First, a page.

The Philippines posted an external debt service burden of $6.8 billion as of end August this year, up 25.5 percent from same period in 2020 of $5.42 billion, based on Bangko Sentral ng Pilipinas (BSP) data.
The external debt principal payments rose by 41.40 percent year-on-year to $5.26 billion versus $3.72 billion. Principal payments are on fixed and revolving short term liabilities of banks and non-banks.
Interest payments, on the other hand, fell by 9.82 percent to $1.53 billion from $1.70 billion last year. These payments are on fixed and revolving short-term liabilities of banks and non-banks but do not include prepayments on future years’ maturities of foreign loans.
Debt service burden represents both principal and interest payments after rescheduling. The BSP said principal and interest payments on fixed medium to long term credits include International Monetary Fund credits, loans covered by the Paris Club and commercial banks’ rescheduling, and New Money Facilities.
The BSP, in its external debt report, said key external debt indicators remained at prudent levels despite the rise in external debt.
The debt service ratio (DSR) also increased to 9.4 percent as of end June from 8.4 percent same period in 2020 because of higher payments.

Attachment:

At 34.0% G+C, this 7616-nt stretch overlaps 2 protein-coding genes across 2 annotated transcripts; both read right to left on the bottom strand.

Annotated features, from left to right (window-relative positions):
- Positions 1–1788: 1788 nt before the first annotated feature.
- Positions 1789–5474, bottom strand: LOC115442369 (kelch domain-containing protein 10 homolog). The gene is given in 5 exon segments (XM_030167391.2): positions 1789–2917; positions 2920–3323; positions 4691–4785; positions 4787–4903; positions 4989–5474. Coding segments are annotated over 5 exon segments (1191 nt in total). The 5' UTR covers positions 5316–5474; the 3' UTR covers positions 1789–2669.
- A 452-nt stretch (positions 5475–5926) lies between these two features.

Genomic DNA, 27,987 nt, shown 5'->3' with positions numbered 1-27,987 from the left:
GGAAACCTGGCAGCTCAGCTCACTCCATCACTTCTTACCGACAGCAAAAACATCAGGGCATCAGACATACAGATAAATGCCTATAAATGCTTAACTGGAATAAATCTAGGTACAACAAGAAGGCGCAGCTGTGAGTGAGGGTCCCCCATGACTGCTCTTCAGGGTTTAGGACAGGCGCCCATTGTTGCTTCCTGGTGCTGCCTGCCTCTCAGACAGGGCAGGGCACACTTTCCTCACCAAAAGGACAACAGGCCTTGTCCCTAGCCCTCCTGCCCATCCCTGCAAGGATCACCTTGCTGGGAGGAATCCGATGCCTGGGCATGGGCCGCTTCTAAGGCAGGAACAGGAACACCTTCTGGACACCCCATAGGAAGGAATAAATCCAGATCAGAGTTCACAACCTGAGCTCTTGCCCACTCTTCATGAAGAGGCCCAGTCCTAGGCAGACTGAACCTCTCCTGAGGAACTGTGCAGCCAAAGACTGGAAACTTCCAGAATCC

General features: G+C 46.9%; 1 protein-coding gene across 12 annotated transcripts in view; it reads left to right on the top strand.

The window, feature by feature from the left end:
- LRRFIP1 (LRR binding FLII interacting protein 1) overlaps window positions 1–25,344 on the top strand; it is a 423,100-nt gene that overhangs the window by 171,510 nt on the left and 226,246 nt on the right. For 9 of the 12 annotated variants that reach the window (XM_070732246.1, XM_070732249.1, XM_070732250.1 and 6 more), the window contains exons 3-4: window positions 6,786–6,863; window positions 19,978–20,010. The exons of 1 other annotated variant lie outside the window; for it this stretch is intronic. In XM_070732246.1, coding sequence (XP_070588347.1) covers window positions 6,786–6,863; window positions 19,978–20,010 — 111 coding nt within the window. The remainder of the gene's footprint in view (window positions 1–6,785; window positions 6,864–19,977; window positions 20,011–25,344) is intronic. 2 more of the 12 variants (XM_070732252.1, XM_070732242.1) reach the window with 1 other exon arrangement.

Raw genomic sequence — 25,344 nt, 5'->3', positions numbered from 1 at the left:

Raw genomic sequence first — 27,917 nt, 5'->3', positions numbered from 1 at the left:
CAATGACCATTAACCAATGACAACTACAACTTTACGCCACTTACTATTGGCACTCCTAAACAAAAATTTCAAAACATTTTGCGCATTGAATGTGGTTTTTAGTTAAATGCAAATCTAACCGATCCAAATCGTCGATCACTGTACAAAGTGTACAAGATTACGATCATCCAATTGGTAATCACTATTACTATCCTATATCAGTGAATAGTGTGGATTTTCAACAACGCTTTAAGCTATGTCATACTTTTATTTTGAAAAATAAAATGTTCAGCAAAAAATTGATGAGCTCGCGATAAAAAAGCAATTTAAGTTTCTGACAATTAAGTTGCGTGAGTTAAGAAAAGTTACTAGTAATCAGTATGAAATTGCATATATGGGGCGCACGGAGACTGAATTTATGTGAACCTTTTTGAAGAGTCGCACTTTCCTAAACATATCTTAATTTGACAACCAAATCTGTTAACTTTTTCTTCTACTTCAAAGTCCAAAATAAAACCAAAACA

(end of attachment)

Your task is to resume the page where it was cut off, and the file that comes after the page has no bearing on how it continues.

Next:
The DSR, which relates principal and interest payments or the debt service burden to exports of goods and receipts from services and primary income, measures the country’s ability to pay for maturing foreign currency loans.
The outstanding total external debt as end June rose by 15.66 percent year-on-year to $101.2 billion from $87.5 billion.
“The country’s outstanding external debt remains at a prudent level as its ratio to GDP slightly eased to 26.5 percent in end-June 2021,” said BSP Governor Benjamin E. Diokno.
The external debt ratio vis-à-vis the GDP is slightly lower than end-March’s 26.6 percent on account of the 12 percent GDP growth in the second quarter.
The external debt to GDP ratio is still one of the lowest in the ASEAN bloc.
“Notably, a large portion of our external debt has medium- and long-term maturity profile and carry fixed interest rates. These support a manageable debt repayment schedule and foreign borrowings are less susceptible to volatilities in global interest rates or foreign exchange fluctuations,” said Diokno.